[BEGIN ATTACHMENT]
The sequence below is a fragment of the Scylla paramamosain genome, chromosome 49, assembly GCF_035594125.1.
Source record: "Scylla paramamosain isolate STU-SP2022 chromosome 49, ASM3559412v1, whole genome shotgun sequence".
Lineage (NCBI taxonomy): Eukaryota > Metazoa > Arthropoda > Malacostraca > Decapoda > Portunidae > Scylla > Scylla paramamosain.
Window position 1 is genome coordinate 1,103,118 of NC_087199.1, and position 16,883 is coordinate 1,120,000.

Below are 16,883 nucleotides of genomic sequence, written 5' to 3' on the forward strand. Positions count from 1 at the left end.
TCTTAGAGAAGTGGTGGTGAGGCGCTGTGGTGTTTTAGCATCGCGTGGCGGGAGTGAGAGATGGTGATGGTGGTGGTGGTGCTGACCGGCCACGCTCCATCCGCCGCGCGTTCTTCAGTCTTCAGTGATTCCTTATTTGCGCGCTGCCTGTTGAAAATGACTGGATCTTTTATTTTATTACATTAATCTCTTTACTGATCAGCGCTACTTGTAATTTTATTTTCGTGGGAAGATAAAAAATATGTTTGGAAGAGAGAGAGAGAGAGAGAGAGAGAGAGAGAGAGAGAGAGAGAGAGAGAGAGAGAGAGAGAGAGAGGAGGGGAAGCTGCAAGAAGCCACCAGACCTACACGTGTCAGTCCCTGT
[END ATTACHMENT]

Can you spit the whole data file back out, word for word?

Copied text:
The sequence below is a fragment of the Scylla paramamosain genome, chromosome 49, assembly GCF_035594125.1.
Source record: "Scylla paramamosain isolate STU-SP2022 chromosome 49, ASM3559412v1, whole genome shotgun sequence".
Lineage (NCBI taxonomy): Eukaryota > Metazoa > Arthropoda > Malacostraca > Decapoda > Portunidae > Scylla > Scylla paramamosain.
Window position 1 is genome coordinate 1,103,118 of NC_087199.1, and position 16,883 is coordinate 1,120,000.

Below are 16,883 nucleotides of genomic sequence, written 5' to 3' on the forward strand. Positions count from 1 at the left end.
TCTTAGAGAAGTGGTGGTGAGGCGCTGTGGTGTTTTAGCATCGCGTGGCGGGAGTGAGAGATGGTGATGGTGGTGGTGGTGCTGACCGGCCACGCTCCATCCGCCGCGCGTTCTTCAGTCTTCAGTGATTCCTTATTTGCGCGCTGCCTGTTGAAAATGACTGGATCTTTTATTTTATTACATTAATCTCTTTACTGATCAGCGCTACTTGTAATTTTATTTTCGTGGGAAGATAAAAAATATGTTTGGAAGAGAGAGAGAGAGAGAGAGAGAGAGAGAGAGAGAGAGAGAGAGAGAGAGAGAGAGAGAGAGAGAGGAGGGGAAGCTGCAAGAAGCCACCAGACCTACACGTGTCAGTCCCTGT